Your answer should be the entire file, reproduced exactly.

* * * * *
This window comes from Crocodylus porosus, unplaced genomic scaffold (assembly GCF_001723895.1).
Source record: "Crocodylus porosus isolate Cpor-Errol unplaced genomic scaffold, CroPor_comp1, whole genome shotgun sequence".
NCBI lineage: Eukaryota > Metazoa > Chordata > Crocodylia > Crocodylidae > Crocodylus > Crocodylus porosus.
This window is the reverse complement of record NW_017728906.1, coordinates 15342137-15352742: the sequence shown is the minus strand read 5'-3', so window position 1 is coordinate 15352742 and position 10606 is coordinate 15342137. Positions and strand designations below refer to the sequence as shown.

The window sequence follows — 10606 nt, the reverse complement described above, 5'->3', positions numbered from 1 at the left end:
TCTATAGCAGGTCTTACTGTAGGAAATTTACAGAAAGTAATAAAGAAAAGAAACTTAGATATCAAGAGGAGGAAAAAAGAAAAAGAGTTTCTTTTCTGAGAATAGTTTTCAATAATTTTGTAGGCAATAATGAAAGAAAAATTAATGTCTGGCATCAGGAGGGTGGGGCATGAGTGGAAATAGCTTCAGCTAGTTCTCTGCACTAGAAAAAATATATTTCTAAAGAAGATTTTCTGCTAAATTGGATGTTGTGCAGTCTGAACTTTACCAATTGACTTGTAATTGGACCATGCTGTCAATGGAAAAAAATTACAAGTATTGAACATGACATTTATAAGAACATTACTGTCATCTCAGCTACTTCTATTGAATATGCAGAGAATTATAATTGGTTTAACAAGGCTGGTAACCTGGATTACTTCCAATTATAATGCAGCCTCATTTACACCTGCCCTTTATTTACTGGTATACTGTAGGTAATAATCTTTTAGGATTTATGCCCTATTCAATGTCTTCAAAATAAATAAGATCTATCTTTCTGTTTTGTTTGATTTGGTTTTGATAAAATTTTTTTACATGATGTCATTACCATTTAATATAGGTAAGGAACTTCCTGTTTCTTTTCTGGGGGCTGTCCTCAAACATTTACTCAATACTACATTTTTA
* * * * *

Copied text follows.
This window comes from Crocodylus porosus, unplaced genomic scaffold (assembly GCF_001723895.1).
Source record: "Crocodylus porosus isolate Cpor-Errol unplaced genomic scaffold, CroPor_comp1, whole genome shotgun sequence".
NCBI lineage: Eukaryota > Metazoa > Chordata > Crocodylia > Crocodylidae > Crocodylus > Crocodylus porosus.
This window is the reverse complement of record NW_017728906.1, coordinates 15342137-15352742: the sequence shown is the minus strand read 5'-3', so window position 1 is coordinate 15352742 and position 10606 is coordinate 15342137. Positions and strand designations below refer to the sequence as shown.

The window sequence follows — 10606 nt, the reverse complement described above, 5'->3', positions numbered from 1 at the left end:
TCTATAGCAGGTCTTACTGTAGGAAATTTACAGAAAGTAATAAAGAAAAGAAACTTAGATATCAAGAGGAGGAAAAAAGAAAAAGAGTTTCTTTTCTGAGAATAGTTTTCAATAATTTTGTAGGCAATAATGAAAGAAAAATTAATGTCTGGCATCAGGAGGGTGGGGCATGAGTGGAAATAGCTTCAGCTAGTTCTCTGCACTAGAAAAAATATATTTCTAAAGAAGATTTTCTGCTAAATTGGATGTTGTGCAGTCTGAACTTTACCAATTGACTTGTAATTGGACCATGCTGTCAATGGAAAAAAATTACAAGTATTGAACATGACATTTATAAGAACATTACTGTCATCTCAGCTACTTCTATTGAATATGCAGAGAATTATAATTGGTTTAACAAGGCTGGTAACCTGGATTACTTCCAATTATAATGCAGCCTCATTTACACCTGCCCTTTATTTACTGGTATACTGTAGGTAATAATCTTTTAGGATTTATGCCCTATTCAATGTCTTCAAAATAAATAAGATCTATCTTTCTGTTTTGTTTGATTTGGTTTTGATAAAATTTTTTTACATGATGTCATTACCATTTAATATAGGTAAGGAACTTCCTGTTTCTTTTCTGGGGGCTGTCCTCAAACATTTACTCAATACTACATTTTTA